Infrastructure News

Northern public transit: Federal funds must be matched by vision

When it comes to the North, public transit is neither abundant nor a top priority for any level of government. Northern communities have small populations and limited sprawl, and where there is sprawl — Whitehorse in particular has various neighbourhoods scattered across more than 400 square kilometres — there is a tendency for high reliance on vehicles, rather than bus routes.

But for the first time in more than five years, the federal government has allotted a specific purse of money toward public transit within its 2016 budget, including for the North.

As part of the Liberal government’s 10-year, $120-billion infrastructure program, $20 billion will go towards developing public transit systems across the country. The first phase of the project, rolling out in the coming months, is a $3.4-billion investment in upgrading existing transit systems.

Each province and territory’s cut of the $3.4 billion is determined by ridership. Yukon and Northwest Territories have 0.03 per cent and 0.01 per cent shares of overall national ridership, respectively, accounting for public transit funding of $890,000 in Yukon and $320,000 in the NWT.

With no existing public transit systems in Nunavut, according to the Canadian Urban Transit Association, the territory will take no share of this phase of funding.

Investing in the system

Provincial and municipal governments will be responsible for distributing the new federal transit funding across the country, depending on whose jurisdiction existing transit systems fall under.

“The aim of the plan is to be flexible and adaptable to different conditions across the country,” says Brook Simpson, press secretary for federal Infrastructure and Communities Minister Amarjeet Sohi.

“The idea behind this is that it’s the local levels that understand their needs the best. We’re trying not to be too prescriptive. Our goal is to get this funding to them and allow them to use the knowledge of their priorities and needs.”

Specifics of how and where the funding must be allocated have yet to be released, though Eleanor Young, assistant deputy minister of the NWT Department of Municipal and Community Affairs, says the end of April has been suggested as the deadline for a finalized design of the program.

Though the last time public transit-specific funding was given its own budget line, it was distributed on an application basis, there have been varied federal infrastructure programs and initiatives, such as Gas Tax Funding, each year that can go toward public transit, Young says.

Addressing the gap

The territories’ share of the new transit funding is low, due to limited ridership. Transit is not heavily used in the North, where centres are less populated and many people would rather drive.

While this works out fine for people with vehicles, lack of support for public transit typically disadvantages certain sectors of the population.

A 2007 Statistics Canada study showed that low-income households, particularly those with children and teenagers, were the highest users of public transit systems across the country. (In some cities, such as Calgary, transit passes were offered at discounted rates to low income people, thereby increasing access for frequent user groups with less to spend.)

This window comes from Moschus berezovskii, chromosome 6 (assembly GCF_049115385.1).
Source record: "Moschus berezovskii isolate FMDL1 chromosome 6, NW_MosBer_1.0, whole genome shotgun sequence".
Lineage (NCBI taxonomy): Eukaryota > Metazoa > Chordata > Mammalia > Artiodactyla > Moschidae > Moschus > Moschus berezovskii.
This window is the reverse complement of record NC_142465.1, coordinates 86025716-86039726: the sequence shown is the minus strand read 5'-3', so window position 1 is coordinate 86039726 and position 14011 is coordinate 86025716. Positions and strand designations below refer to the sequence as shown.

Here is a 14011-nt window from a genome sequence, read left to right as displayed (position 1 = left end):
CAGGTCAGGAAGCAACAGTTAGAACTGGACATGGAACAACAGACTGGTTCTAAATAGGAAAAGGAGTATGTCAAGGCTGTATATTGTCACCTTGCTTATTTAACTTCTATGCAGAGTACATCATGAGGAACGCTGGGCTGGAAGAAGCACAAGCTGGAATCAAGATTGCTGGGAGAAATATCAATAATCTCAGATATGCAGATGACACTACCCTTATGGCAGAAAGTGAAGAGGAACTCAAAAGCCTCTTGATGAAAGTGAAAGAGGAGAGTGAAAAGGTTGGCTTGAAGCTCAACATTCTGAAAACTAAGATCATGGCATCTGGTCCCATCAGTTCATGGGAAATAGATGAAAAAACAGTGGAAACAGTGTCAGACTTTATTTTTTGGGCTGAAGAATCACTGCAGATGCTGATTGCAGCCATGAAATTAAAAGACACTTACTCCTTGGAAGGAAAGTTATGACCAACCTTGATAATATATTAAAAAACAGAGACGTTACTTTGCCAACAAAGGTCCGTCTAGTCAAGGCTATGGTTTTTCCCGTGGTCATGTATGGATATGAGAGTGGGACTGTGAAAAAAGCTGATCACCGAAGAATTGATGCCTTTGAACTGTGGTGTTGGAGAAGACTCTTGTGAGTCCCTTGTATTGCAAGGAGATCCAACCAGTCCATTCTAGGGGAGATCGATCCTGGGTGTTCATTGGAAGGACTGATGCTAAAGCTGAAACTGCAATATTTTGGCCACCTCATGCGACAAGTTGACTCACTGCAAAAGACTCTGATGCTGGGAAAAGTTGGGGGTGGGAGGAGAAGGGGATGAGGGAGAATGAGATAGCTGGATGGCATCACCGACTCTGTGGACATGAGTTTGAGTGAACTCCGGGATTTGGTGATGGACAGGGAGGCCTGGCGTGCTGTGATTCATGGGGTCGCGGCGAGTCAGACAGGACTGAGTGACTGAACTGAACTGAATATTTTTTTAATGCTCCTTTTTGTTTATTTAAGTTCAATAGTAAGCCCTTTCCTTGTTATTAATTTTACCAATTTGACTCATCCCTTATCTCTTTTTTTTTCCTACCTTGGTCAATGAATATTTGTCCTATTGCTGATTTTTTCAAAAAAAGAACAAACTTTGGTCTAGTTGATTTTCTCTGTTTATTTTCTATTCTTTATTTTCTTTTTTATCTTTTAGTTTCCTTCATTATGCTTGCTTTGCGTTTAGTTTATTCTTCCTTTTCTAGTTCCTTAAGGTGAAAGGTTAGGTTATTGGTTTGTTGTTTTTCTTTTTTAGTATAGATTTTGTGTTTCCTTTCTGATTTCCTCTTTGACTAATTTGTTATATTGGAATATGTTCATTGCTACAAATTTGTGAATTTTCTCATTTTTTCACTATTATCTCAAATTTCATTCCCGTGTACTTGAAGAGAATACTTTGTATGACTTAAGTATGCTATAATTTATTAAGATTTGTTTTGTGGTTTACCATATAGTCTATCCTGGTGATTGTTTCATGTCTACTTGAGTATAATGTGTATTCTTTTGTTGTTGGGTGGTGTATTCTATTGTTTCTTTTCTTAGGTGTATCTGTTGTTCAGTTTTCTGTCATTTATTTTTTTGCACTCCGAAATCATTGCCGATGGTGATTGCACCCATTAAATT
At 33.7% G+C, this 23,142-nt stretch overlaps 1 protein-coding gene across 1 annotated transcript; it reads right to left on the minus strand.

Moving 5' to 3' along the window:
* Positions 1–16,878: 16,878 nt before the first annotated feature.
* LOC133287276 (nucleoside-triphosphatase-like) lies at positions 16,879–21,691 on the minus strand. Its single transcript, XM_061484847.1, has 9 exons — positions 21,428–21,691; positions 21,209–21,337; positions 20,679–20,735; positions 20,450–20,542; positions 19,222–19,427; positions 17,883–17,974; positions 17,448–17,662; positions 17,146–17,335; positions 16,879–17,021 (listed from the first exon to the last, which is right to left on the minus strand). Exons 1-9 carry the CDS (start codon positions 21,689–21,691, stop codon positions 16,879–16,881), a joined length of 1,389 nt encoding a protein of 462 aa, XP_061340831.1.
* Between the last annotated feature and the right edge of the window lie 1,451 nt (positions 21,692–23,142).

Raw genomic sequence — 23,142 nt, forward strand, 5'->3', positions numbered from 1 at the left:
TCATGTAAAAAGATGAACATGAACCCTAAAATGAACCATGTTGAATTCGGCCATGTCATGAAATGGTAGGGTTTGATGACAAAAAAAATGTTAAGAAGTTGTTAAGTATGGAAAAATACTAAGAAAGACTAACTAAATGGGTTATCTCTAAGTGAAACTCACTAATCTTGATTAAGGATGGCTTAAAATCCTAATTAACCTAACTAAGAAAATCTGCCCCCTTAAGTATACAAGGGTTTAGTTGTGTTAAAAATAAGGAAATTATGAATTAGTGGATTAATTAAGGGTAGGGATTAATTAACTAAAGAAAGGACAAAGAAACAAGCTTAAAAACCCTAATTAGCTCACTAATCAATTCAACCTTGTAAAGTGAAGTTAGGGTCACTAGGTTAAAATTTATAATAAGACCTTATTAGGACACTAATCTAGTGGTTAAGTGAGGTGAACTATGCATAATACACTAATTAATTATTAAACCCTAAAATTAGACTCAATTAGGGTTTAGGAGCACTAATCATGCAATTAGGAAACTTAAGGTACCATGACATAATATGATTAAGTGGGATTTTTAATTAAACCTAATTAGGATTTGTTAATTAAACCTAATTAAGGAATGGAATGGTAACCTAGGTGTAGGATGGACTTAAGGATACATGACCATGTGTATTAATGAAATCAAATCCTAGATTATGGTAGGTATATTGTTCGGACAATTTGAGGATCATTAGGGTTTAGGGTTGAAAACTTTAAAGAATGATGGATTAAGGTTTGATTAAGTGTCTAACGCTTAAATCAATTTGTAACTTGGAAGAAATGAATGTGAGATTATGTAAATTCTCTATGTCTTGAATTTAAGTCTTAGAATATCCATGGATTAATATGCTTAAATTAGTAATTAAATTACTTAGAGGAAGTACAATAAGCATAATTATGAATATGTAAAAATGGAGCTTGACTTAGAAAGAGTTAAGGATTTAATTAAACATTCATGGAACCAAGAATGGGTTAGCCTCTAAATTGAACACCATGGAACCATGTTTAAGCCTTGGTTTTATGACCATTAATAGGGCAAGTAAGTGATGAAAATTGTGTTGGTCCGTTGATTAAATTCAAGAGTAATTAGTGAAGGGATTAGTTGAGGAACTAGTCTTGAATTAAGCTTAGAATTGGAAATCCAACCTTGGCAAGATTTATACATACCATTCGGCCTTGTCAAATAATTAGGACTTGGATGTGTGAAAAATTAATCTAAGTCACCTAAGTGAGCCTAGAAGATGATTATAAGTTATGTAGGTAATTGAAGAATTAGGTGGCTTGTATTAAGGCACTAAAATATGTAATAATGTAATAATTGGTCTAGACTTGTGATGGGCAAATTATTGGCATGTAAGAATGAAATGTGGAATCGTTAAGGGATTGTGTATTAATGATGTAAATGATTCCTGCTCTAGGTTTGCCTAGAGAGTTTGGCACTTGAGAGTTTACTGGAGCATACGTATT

The most common reason given for not using transit in the 2007 study was access to a car.

In the North, there is a wide gap between those with high-paying government and resource sector jobs and those experiencing high rates of homelessness and under-employment. That gap defines who has the choice to drive and who must rely on a public system to get to and from work, home, and everywhere else.

In 2010, the lowest 20 per cent of earners across Canada were taking in an average household income of $18,200, with the upper 20 per cent earning $171,800. In the Northwest Territories, that divide was even more pronounced, with low-income households averaging $16,300 and top earners bringing in $205,700.

Policy changes needed: planner

The gap between the haves and have-nots is particularly pronounced in the urban centres, where public transit could be a viable alternative to personal vehicles. But for public transit to become fully realized in the North — where driver’s insurance is comparatively low to the rest of the country, parking is at worst a minor headache, grid-lock is pretty-well non-existent, and the environmental case for lowering carbon emissions piques the interest of a select few — several policy changes would need to be made.

Jacob Larsen, a Yellowknife civil planner with a focus on transportation, says the way to increase ridership and make public transit a viable means of getting around any city is twofold: 1) develop land use policies that support denser development, and 2) have drivers pay the real cost of driving, not just the costs of fuel and insurance.

Wear and tear on roads, the environmental impact of emissions, the cost of injuries from vehicle collisions, and health problems caused by inactivity are all costs associated with driving, he says, that are not absorbed by actual users.

By Larsen’s logic, those with higher incomes would make the switch to an efficient public transit system if the comparative cost of driving was vastly different. To be sure, some are already using existing transit systems.

But based on the national statistics, it is likely the lower income tax bracket that would have the most to gain from an improved system.◉

Photo credit: istockphoto/m-gucci

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